Around the country, 287(g) agreements are active in over 20 states that have a total of 78 law enforcement agencies involved in this program; 18 of these 78 counties are in Texas.

  • Red: the agreement was signed in during the Trump administration

  • Yellow: the agreement was signed before the Trump administration

  • Green: the cities that have terminated the agreements

In the past, several officers with the Missouri State Highway Patrol were deputized under a 287(g) agreement. To see a copy of what these agreements really look like, click here or here. Records indicate that this agreement was not renewed when it formally expired in 2010. But in many cases, officers continue to behave as though these powers remain regardless if the contractual agreement has ended, posing an even greater threat to our communities. Plus, other agencies and entities have taken it upon themselves to further the reach of 287(g) programs, and even in Missouri, a supporting “resolution” was passed by the state legislature to demonstrate support of the damaging principles behind 287(g).

How does this align with IFCLA?

Many times, police officers have incredible power over a community, and many communities believe that police departments should be a safe space to support individuals in need, that officers should been known as people safe to confide in and feel safe around, regardless of and individual’s gender, sexual orientation, religion, spoken languages, citizenship status, criminal history, or any other facets of human existence. With the aggressive policing that has been happening at the border and in many Latin American countries, physical and mental health has deteriorated in the populations that are systemically targets of this aggression: communities of color, poor and under-educated communities, immigrants, queer and trans people, and other marginalized populations.  With a criminal justice system and prison-industrial complex that profits and benefits from targeting these communities, we have lost sight of the meaning of justice. We must work together to ensure that our governments do not oppress those who look to our country for hope, freedom, liberty, and the pursuit of happiness.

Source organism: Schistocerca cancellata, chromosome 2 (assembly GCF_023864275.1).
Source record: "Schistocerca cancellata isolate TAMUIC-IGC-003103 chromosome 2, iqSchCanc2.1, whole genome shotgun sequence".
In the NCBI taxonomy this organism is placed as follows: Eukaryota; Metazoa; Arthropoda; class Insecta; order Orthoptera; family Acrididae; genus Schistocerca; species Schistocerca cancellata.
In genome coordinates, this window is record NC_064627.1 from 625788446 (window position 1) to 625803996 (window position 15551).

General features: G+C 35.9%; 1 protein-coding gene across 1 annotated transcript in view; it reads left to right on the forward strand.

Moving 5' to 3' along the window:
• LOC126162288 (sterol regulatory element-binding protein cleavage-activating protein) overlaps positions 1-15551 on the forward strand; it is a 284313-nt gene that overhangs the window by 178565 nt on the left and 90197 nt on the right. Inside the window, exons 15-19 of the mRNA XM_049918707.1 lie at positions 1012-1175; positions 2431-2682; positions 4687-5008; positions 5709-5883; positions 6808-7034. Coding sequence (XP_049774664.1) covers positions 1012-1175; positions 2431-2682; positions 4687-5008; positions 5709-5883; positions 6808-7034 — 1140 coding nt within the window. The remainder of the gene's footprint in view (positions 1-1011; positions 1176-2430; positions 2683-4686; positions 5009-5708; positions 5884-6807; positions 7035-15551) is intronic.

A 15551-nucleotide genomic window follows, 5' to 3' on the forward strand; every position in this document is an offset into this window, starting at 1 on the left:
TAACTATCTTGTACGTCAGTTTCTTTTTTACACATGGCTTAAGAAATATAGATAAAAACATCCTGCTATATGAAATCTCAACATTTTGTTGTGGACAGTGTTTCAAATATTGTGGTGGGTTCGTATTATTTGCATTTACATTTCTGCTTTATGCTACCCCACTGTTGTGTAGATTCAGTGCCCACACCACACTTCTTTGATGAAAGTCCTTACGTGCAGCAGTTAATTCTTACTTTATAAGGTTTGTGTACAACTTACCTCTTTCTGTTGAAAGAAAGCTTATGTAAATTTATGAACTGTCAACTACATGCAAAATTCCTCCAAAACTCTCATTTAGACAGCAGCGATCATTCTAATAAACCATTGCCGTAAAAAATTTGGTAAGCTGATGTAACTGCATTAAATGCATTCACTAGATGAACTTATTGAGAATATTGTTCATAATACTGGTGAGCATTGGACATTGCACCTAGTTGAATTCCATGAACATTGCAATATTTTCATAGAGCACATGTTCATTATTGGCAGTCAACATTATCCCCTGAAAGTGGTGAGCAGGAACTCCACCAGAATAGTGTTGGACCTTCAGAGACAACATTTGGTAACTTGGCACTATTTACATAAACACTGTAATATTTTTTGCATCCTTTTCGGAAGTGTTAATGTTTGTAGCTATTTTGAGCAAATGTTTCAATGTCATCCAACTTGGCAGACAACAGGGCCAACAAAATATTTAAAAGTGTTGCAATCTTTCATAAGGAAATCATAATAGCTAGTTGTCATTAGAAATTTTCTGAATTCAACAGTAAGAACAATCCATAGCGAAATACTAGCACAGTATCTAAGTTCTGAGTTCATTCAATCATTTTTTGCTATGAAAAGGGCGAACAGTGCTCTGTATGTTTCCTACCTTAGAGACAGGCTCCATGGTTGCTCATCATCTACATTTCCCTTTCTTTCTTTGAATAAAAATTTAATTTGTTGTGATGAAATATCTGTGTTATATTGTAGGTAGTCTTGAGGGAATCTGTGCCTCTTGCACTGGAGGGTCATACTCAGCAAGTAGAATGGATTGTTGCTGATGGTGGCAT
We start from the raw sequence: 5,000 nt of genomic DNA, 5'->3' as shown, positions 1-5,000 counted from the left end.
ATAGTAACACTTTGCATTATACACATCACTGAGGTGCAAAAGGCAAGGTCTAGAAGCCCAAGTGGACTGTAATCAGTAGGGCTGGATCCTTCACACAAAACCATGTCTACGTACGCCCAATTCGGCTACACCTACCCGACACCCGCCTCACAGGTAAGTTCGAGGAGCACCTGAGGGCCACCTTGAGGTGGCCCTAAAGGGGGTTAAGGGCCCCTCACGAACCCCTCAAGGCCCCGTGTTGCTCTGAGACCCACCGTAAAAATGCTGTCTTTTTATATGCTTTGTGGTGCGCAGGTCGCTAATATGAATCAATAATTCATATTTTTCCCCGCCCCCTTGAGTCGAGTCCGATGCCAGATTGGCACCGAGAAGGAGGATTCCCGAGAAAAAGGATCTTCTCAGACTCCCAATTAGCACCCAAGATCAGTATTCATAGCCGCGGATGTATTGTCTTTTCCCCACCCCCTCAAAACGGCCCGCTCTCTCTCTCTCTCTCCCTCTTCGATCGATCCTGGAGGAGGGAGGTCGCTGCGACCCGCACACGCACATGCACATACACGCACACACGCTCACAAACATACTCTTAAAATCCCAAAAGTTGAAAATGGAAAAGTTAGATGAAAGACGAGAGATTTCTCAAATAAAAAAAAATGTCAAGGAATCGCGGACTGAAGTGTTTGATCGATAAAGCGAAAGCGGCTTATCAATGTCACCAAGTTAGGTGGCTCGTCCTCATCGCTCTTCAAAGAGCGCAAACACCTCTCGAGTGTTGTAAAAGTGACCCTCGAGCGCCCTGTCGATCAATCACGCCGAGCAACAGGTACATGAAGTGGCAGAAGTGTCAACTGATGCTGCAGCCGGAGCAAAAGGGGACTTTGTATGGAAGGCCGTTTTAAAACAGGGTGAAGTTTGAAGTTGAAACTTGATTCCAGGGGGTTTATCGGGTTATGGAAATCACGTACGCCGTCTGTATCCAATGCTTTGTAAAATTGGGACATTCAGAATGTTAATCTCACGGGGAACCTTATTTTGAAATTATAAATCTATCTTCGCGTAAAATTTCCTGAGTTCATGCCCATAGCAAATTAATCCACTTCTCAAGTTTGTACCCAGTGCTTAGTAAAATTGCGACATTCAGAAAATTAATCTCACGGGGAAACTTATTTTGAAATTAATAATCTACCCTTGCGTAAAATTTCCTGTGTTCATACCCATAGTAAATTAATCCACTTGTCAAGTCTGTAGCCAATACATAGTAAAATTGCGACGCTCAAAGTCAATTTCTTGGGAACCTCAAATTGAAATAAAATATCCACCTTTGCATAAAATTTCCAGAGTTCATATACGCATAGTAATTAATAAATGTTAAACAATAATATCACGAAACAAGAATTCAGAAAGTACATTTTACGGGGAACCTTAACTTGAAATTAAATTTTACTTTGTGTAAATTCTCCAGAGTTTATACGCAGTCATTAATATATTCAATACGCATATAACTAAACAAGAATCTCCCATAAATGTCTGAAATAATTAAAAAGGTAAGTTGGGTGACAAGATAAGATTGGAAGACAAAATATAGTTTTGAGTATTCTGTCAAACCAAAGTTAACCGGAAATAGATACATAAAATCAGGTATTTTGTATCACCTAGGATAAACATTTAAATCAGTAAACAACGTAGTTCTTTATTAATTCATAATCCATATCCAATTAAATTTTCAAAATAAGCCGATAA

What can I do in my community?

  • Find out your community’s history with 287(g) agreements and similar entanglement of local law enforcement with federal policing. Educate yourself and your community by spreading awareness of issues upon implementation. Read more in-depth about the program here.

  • Call your state representatives and sheriff offices and demand that they not renew the program when it expires. Similarly, encourage your local sheriff’s office or representatives to terminate active agreements immediately, as they can be terminated at any time.

  • Tell your federal electeds what you would rather see the your tax dollars going to support instead of increased policing and enforcement. Urge them to reduce funding for DHS, ICE and CBP, and allocate these funds to address other community needs. Follow and participate in nationwide #DefundHate campaigns to build awareness of the harmful local consequences for funding these agencies.

  • Stay tuned to IFCLA’s upcoming events page for additional opportunities for involvement, education and action.